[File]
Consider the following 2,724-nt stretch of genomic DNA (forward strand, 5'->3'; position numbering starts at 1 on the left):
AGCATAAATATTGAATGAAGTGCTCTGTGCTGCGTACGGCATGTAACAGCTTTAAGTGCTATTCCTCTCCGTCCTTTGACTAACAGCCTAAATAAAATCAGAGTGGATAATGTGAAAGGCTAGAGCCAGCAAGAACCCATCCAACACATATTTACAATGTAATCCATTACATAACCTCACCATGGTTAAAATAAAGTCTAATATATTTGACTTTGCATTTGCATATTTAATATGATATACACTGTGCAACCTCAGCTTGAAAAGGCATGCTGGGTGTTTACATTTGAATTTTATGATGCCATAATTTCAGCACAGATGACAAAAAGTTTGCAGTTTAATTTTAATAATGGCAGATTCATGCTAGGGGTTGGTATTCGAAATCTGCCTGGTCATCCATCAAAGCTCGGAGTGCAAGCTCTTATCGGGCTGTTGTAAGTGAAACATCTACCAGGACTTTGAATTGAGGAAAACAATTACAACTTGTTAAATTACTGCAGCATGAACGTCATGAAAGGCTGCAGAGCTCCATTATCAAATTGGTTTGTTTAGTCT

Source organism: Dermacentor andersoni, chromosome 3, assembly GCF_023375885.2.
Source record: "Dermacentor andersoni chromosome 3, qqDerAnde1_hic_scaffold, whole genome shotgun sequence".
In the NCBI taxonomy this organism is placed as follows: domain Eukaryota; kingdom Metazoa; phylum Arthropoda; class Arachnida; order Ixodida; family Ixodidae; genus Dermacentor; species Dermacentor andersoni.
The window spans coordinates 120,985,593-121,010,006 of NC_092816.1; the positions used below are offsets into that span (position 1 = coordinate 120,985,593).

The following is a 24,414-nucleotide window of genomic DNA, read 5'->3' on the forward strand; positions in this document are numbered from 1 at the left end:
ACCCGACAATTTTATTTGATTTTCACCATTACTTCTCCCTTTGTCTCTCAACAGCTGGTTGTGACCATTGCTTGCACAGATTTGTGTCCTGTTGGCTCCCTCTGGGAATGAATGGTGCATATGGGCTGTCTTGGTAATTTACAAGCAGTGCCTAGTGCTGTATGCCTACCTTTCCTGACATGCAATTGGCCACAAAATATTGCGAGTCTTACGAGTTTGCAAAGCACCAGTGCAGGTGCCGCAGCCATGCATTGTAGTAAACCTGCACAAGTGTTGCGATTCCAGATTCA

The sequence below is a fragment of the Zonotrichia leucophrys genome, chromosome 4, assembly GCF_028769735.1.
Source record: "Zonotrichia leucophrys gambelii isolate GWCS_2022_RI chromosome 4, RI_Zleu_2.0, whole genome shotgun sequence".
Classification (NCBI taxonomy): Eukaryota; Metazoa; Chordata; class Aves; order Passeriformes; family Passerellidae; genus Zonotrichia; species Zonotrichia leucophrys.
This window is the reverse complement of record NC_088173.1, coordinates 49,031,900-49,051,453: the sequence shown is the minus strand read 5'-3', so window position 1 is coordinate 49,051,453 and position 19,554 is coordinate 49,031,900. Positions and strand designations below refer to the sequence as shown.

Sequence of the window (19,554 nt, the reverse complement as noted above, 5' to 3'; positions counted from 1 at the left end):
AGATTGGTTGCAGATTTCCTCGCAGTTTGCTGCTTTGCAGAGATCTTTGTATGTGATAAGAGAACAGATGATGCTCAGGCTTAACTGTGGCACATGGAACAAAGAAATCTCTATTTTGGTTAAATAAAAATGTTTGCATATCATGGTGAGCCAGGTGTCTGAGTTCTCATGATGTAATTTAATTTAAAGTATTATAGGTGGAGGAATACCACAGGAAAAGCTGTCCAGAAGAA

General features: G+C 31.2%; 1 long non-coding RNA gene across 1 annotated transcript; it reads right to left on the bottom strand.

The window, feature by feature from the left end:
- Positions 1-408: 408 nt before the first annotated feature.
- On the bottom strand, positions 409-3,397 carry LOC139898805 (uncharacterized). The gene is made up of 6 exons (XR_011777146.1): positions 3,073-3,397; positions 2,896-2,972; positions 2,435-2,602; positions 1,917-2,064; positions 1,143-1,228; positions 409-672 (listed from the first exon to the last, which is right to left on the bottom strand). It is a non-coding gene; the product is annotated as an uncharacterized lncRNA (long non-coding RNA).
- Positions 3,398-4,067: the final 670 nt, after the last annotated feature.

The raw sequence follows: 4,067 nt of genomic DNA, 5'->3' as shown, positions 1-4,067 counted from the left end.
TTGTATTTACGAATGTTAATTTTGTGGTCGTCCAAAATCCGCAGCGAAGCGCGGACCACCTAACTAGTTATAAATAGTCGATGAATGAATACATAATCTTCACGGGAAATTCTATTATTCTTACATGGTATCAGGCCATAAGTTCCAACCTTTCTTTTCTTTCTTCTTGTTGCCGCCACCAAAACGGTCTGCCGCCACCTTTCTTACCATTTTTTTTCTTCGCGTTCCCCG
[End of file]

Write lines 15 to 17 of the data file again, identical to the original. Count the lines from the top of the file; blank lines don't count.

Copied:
General features: G+C 31.2%; 1 long non-coding RNA gene across 1 annotated transcript; it reads right to left on the bottom strand.

The window, feature by feature from the left end:
- Positions 1-408: 408 nt before the first annotated feature.